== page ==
from BARDO

The stars are in our belly; the Milky Way our umbilicus.

Is it a consolation that the stuff of which we’re made

is star-stuff too?

– That wherever you go you can never fully disappear –

dispersal only: carbon, hydrogen, nitrogen, oxygen.

Tree, rain, coal, glow-worm, horse, gnat, rock.

Roselle Angwin

Saturday, 10 December 2016

Lost species poem 2: Rachael Clyne

This is another poem in response to my suggestion on Facebook about writing to commemorate lost species. Rachael takes a wide approach and, as with Kathleen Jones' poem last time, I find it very moving without its lapsing into sentimentality.

Remember the nameless ones
Who survived the kiss of glacier
The years of lean and those of plenty
Whose genes slipped through pogroms
Who turned right instead of left
Whose soft, quick tongues made jokes of fate
Whose fingers shaped scraps into latkes
Who clung to their traditions, their songlines
Their medicine plants, their kinship
With Grandmother Earth, Grandfather Sky.
Blessed are the vanished ones
Whose habitat became expendable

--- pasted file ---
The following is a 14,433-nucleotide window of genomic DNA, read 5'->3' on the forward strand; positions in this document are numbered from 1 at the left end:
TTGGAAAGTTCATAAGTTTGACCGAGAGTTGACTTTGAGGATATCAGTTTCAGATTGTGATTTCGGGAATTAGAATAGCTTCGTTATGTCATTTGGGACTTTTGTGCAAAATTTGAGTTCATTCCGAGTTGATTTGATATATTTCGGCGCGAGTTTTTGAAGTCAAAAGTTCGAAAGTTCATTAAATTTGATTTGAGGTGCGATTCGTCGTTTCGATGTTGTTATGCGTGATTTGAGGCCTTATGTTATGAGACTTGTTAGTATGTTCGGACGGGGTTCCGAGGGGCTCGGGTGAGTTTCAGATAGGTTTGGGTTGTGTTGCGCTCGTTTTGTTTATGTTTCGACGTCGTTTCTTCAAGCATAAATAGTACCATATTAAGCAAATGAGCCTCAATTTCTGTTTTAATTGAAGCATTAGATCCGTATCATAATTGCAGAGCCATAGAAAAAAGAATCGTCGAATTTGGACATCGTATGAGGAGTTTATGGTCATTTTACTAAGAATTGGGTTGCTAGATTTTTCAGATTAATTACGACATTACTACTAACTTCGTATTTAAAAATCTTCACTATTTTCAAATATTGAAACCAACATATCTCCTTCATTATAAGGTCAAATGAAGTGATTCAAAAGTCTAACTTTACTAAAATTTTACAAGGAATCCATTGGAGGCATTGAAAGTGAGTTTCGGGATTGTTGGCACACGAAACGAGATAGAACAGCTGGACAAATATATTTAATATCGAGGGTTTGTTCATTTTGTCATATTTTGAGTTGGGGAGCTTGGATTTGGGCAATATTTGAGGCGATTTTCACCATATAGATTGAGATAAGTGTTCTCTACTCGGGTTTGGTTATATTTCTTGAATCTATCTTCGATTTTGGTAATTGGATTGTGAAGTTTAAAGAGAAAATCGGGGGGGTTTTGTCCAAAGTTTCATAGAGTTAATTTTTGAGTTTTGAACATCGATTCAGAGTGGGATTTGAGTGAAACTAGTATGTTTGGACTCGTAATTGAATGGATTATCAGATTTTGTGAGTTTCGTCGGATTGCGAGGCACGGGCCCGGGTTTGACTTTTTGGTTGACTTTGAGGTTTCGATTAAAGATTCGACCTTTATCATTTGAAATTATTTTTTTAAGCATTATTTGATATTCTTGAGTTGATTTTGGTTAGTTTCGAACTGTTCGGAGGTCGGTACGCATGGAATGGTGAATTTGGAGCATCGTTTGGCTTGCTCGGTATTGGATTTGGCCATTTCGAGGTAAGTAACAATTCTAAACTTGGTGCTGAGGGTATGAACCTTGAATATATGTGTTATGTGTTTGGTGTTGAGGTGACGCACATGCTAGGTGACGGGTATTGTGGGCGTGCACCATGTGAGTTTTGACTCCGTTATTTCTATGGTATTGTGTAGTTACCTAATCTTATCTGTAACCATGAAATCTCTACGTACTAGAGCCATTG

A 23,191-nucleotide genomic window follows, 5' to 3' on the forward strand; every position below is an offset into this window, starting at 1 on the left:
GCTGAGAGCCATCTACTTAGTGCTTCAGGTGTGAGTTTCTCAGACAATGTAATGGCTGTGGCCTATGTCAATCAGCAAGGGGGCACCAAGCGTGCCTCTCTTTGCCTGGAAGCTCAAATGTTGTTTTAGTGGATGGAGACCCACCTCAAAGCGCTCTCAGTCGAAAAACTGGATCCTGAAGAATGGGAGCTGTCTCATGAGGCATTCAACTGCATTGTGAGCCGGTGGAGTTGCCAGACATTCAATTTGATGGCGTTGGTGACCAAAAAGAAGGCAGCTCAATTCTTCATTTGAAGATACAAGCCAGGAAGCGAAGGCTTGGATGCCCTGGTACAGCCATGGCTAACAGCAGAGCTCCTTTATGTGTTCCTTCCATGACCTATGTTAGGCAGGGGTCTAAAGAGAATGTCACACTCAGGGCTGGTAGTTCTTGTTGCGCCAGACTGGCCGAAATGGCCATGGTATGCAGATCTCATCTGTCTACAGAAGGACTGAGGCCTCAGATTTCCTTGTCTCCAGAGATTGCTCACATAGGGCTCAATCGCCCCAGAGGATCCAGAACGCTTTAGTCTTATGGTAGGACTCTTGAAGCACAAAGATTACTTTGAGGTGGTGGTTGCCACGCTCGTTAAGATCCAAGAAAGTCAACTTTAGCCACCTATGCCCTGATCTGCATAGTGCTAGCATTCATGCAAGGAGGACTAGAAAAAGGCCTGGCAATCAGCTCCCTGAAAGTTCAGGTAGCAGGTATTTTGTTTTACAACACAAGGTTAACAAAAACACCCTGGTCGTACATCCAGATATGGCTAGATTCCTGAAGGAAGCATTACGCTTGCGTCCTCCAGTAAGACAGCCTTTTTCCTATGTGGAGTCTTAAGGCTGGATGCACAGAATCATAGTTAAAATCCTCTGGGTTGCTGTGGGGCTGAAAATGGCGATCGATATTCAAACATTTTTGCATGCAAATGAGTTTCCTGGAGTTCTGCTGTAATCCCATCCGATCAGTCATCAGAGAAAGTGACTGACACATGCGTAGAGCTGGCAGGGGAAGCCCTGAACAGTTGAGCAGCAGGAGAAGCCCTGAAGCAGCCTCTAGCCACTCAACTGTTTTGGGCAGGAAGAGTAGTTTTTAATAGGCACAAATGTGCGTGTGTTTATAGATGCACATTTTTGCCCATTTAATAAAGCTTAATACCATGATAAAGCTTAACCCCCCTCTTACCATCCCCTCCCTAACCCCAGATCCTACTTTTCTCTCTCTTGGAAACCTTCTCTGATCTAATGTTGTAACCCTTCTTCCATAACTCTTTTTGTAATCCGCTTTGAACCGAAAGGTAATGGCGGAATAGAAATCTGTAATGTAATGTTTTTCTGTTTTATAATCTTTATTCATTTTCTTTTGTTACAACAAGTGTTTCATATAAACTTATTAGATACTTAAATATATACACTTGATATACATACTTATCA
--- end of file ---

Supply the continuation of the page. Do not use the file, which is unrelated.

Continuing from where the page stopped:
Whose lives were extinguished by indifference
Whose pelts, horn and other body parts
Were worth more to those
Whose backs, walls and libidos they adorn
Those creeping, flying, swimming, leaping ones
Whose raucous calls, gauzy wings,
Webbed toes and gaudy hues
Will not be heard or seen again.
Give thanks to the myriad scavengers
Who scuttle and hover; who devour matter
Whose unseen industry tidies away death
Who rag-pick life from a mountain of leavings
Whose ingenuity fashions answers from decay
Whose webs and threads spin shrouds
Blessed are the wanderers who leave no trace
Who huddle under flyovers, in rotten wood
Who eat from skips and tips and gutters
Who sup from the kindness of strangers
Who sleep nightly under the infinite.

© Rachael Clyne


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